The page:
Harvard Law School Elects New Student Government


Second-year law students Swap Agrawal and Tolu Alegbeleye have been elected co-presidents of the Harvard Law School Student Government for the 2023-24 academic year, the body announced in a March 30 email to students.

The Law School’s Student Government serves as “the student body’s voice to Dean Manning, Administration, and Faculty,” according to its website. The body’s responsibilities include allocating funds to student organizations, providing academic resources, and hosting events at the school.

In addition to the co-presidency, students voted on candidates for the director of student organizations, 3L representative, 2L representative, and S.J.D. representative positions. The body had four vacancies for the 3L and 2L positions, and one for the director of student organizations and S.J.D. role.

Agrawal and Alegbeleye campaigned on a platform to increase career and financial support for students pursuing public interest careers, provide resources to “make life at HLS easier,” and support student advocacy on campus, according to their campaign website.


In an interview, Agrawal and Alegbeleye said they ran for student office due to desire to “create positive change on campus.” Alegbeleye said she believes the HLS Student Government co-presidency puts the pair in a “really unique position” to enact change.

“We both acknowledged when we were running that student government doesn’t have a lot of formal power, but it does have the ability to reach literally everybody in the student body, which is something that none of the student orgs can do,” Alegbeleye said.

One goal for the pair’s tenure, according to Agrawal, is to address a concern that public interest careers “are inaccessible or feel inaccessible, at least, to a lot of people.”

“There are things that the University can do to correct that, whether that’s increasing front-end financial aid so that low-income and first-generation students are able to have more freedom with their career choices or improving the Low Income Protection program, which allows graduates who have a lot of debt to pursue lower paying careers by offering them loan assistance,” Agrawal said.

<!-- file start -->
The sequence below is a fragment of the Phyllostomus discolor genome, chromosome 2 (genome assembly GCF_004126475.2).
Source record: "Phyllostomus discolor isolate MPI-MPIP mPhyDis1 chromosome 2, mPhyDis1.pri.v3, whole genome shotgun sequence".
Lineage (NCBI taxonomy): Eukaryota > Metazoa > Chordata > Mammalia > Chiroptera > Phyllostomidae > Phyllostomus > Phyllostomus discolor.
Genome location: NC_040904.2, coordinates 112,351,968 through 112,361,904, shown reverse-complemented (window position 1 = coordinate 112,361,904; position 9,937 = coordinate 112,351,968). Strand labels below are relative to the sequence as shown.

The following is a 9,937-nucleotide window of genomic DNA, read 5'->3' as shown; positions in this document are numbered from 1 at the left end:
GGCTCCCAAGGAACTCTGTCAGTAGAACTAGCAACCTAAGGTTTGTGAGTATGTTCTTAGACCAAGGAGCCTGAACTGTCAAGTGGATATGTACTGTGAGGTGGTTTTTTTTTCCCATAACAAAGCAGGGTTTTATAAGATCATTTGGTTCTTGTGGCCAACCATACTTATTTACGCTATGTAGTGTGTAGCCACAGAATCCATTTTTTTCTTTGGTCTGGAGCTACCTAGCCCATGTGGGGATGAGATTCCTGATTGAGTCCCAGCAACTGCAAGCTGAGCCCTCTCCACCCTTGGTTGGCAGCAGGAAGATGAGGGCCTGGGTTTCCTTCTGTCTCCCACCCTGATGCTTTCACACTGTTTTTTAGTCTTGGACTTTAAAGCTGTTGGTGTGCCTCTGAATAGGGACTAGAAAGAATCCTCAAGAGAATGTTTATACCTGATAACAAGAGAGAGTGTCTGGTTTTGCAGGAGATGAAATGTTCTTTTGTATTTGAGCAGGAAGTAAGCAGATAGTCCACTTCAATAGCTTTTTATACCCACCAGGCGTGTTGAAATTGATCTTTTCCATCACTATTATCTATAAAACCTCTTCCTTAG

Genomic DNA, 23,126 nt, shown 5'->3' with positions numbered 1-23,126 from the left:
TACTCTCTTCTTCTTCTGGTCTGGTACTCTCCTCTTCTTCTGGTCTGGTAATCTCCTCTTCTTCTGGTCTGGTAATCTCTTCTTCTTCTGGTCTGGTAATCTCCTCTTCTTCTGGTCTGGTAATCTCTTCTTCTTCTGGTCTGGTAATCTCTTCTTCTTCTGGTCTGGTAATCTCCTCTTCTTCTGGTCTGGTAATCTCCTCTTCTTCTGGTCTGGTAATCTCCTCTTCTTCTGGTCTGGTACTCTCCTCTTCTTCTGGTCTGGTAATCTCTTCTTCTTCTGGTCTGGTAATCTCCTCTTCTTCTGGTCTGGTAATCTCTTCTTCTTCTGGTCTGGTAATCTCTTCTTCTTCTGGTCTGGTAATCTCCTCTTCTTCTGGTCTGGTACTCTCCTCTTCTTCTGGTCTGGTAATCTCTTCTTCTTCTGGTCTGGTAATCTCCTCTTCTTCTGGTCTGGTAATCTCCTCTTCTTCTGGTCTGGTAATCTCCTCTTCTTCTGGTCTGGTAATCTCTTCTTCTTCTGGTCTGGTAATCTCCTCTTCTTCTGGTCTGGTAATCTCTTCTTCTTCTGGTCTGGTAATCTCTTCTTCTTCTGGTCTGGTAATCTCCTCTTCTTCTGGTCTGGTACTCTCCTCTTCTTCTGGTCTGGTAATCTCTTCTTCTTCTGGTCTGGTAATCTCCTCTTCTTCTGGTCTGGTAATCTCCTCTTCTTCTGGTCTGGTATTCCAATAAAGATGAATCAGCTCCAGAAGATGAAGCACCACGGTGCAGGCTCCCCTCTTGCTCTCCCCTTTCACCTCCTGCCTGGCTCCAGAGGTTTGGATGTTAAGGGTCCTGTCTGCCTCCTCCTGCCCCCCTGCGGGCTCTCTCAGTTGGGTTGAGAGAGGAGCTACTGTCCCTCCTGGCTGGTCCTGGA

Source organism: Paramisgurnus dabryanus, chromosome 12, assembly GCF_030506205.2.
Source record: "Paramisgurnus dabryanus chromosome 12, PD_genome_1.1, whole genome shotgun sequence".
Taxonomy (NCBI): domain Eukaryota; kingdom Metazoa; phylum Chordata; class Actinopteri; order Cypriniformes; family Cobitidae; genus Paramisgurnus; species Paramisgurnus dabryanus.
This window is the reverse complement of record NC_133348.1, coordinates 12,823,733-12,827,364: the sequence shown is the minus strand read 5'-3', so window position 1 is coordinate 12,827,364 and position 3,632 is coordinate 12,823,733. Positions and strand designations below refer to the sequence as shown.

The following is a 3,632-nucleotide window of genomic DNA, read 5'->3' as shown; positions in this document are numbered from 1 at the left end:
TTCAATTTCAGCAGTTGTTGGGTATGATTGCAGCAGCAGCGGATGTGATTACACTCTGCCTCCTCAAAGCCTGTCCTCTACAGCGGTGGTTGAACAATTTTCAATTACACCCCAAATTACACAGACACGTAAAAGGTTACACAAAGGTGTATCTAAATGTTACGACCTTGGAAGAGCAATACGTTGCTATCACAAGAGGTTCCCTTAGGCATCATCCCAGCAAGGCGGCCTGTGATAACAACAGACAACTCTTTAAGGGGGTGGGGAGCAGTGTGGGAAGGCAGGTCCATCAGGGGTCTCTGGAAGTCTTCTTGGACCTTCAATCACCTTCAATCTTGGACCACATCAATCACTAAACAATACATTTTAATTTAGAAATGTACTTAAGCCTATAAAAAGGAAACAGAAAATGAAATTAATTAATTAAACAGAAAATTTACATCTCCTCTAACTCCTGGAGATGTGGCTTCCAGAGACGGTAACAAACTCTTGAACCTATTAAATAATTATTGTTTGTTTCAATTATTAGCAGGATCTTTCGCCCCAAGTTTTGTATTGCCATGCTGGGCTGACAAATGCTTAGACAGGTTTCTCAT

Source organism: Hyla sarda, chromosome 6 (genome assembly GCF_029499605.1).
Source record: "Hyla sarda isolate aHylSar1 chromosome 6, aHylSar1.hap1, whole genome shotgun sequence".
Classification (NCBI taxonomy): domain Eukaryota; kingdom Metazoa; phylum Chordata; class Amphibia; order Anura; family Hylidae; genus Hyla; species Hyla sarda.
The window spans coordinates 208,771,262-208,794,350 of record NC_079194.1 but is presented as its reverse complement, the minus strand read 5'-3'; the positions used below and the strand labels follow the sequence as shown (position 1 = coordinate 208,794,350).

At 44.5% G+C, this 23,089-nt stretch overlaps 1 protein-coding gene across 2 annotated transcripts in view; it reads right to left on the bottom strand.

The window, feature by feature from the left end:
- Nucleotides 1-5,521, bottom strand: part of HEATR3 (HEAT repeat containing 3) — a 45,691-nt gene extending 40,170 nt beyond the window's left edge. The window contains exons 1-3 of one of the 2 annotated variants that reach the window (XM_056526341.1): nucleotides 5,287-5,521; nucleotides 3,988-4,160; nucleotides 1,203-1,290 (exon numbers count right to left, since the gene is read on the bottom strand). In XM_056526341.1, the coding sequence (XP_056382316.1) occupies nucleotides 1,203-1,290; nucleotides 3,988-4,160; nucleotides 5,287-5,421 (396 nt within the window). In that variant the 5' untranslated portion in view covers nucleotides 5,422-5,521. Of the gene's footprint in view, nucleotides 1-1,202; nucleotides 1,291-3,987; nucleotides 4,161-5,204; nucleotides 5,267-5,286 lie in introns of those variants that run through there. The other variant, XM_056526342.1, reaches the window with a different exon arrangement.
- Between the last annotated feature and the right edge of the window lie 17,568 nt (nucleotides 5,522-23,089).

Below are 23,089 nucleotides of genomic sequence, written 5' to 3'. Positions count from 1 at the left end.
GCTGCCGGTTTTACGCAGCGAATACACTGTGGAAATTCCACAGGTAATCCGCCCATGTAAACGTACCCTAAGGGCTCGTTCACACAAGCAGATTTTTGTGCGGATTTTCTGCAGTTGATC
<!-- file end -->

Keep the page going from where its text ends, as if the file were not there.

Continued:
“Beyond that, there’s cultural things that the school can do by emphasizing more career advising,” he added.

Agrawal and Alegbeleye’s opponents for the co-presidency — M. Saeed Ahmad and Mohini Tangri — campaigned on better representation for the entire student body, including public interest-oriented students and religious groups.

Tangri said in an interview following the election results that she hopes to see a “public interest coalition” that would enable student activists to push for progress on multiple issues simultaneously.

Ahmad expressed hope about the turnout from the election but said he believes the HLS Student Government could still improve.

“One thing I do like was the increased participation we saw,” Ahmad said. “I think there can be more engagement with student government.”

First-year Law School student Vinny K. Byju ’20 — who was elected director of student organizations — said in an interview that he ran to improve the process of creating new student groups, following his own negative experience trying to form a new club.

According to Byju, his student organization’s application for a birdwatching club was denied this year after three months of no communication from the HLS Student Government.

This experience was shared by other applicants, according to Byju, who said he was left unsatisfied by the HLS Student Government’s response.

Byju said he wants to increase transparency in the student organization application process, adding that he does not understand why the process is “behind closed doors.”

—Staff writer Jo B. Lemann can be reached at Follow her on Twitter @Jo_Lemann.

—Staff writer Neil H. Shah can be reached at Follow him on Twitter @neilhshah15.